Hobbycraft 1/144 RB-36 SAC 'Big Eye' Kit First Look
|Date of Review||February 2009||Manufacturer||Hobbycraft|
|Subject||RB-36 SAC 'Big Eye'||Scale||1/144|
|Kit Number||HC1274||Primary Media||Styrene|
|Pros||Interesting subject, nice detailing||Cons|
|Skill Level||Basic||MSRP (USD)||$52.00|
The first prototype B-36 flew in mid-1946 and was the largest aircraft ever flown. Powered by six R4360 Wasp Major engines rated at roughly 3000 horsepower apiece. Later versions were rated at 3800 horsepower. Designed as a conventional strategic bomber, the B-36 could carry 86,000 pounds of bombs (the B-52 can carry roughly 70,000 pounds of bombs). The early prototypes struggled with the best way to move the aircraft on the ground without collapsing the existing runway/taxiway structures. The XB-36 had single-wheel main landing gears, but the tires were enormous. Experiments were undertaken with tracked landing gear to improve the ground footprint of the huge bomber, but ultimately a four-wheel main gear was adopted to provide the ideal footprint and a measure of safety should one of the tires go flat during take-off or landing.
Production B-36s entered service with the new Strategic Air Command, a branch of the new USAF charged with strategic bombing and delivery of nuclear weapons anywhere on the globe should the US be attacked. The B-36 would be the mainstay of the Strategic Aiir Command until two Boeing bombers, the B-47 and B-52 would come online and maintain the deterrence of aggression with the ability to fly non-stop anywhere in the world at higher airspeeds and with the help of air refuelling, both capabilities beyond the reach of the behemoth B-36. The B-36 was phased out of the USAF by 1959.
Hobbycraft Canada has re-released several of their B-36 Peacemaker variants including this one of the RB-36 'Big Eye'. The kit is molded in light gray styrene and presented on sevel parts trees, plus a single tree of clear parts. The detailing is engraved and nicely done.
The tooling was designed to render as many variants as possible with the least variations in parts, so some minor details (in this scale) such as tail gun layout might need to be corrected.
The kit has a rather nice cockpit for this scale and provides the pilot and copilot stations as well as the huge console for the flight engineer's station. Many of these details will be somewhat visible through the multitude of tiny windows on the cockpit dome.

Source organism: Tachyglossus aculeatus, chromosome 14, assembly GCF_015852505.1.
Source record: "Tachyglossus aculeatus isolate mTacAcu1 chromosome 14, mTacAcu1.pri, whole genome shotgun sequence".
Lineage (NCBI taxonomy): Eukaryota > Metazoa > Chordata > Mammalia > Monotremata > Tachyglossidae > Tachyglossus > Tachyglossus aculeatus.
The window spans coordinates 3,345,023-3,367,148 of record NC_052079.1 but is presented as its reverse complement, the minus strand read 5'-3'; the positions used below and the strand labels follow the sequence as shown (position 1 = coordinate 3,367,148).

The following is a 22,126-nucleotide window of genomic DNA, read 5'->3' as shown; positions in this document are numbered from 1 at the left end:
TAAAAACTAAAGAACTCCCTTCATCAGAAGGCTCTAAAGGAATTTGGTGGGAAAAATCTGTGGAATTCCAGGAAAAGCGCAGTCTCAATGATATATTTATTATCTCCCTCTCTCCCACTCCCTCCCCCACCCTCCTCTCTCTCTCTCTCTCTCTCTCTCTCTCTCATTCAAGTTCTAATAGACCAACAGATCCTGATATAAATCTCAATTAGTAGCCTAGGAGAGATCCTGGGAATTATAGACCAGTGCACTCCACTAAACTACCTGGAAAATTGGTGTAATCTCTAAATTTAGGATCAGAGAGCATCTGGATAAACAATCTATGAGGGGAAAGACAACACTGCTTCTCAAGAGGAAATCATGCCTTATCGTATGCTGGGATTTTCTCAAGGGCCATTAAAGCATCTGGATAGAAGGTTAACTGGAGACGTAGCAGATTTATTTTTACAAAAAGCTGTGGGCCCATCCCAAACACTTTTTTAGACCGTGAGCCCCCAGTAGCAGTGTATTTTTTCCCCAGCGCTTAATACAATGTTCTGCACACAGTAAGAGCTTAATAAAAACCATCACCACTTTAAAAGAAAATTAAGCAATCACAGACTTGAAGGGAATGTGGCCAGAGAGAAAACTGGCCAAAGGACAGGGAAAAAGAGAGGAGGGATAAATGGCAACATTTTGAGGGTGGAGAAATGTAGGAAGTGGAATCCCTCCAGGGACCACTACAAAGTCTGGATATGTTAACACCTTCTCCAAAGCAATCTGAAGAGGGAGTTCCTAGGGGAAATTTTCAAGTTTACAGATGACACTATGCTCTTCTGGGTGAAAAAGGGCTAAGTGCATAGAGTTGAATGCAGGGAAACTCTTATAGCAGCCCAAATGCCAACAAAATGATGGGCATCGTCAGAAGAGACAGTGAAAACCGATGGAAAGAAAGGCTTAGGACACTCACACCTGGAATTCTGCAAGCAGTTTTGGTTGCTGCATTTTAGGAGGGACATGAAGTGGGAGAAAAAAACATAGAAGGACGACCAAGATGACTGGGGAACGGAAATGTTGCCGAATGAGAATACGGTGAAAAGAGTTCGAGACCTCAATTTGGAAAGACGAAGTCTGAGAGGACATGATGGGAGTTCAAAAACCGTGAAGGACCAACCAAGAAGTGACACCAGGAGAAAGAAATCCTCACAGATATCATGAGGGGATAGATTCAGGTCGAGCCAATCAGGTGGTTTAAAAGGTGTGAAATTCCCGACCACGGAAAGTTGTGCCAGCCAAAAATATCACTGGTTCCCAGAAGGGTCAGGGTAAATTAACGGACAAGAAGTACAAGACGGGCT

This model depicts one of the RB-36 configurations with the four supplemental J47 turbine engines mounted in two outboard wing pods.
The kit has the various bumps and bulges that are unique to this reconnaissance variant. The instructions have you seal up the bomb bay and fill in a number of the panel lines that surround the bomb bay area. This is because the forward bomb bays were modified into a pressurized manned chamber where the reconnaissance gear was operated. These reconnaissance variants preceded the U-2 for clandestine over flight missions.
In this release, Hobbycraft has provided markings for three aircraft:
- RB-36D-10-CF, 49-2688, acceptance flight markings
- RB-36D-20-CF, 49-2701, 91 SRW
The kit also has markings for what is identified as RB-36E-10-CF '49-2020', which is a non-existent tail number. Interesting though that I've seen the photos of this aircraft with that very tail number. How can this be? SAC had an interesting practice years ago of changing the tail numbers of reconnaissance aircraft to confuse the air forces that would fly up to meet the aircraft as if flies along their borders.
The kit is nicely done and while it isn't a weekend project with the various mods required, it isn't a difficult project either and will make into a nice model of the B-36. If you want a distinctive variant, there's nothing like a good recce bird to fill that requirement.
My sincere thanks to Hobbycraft Canada for this review sample!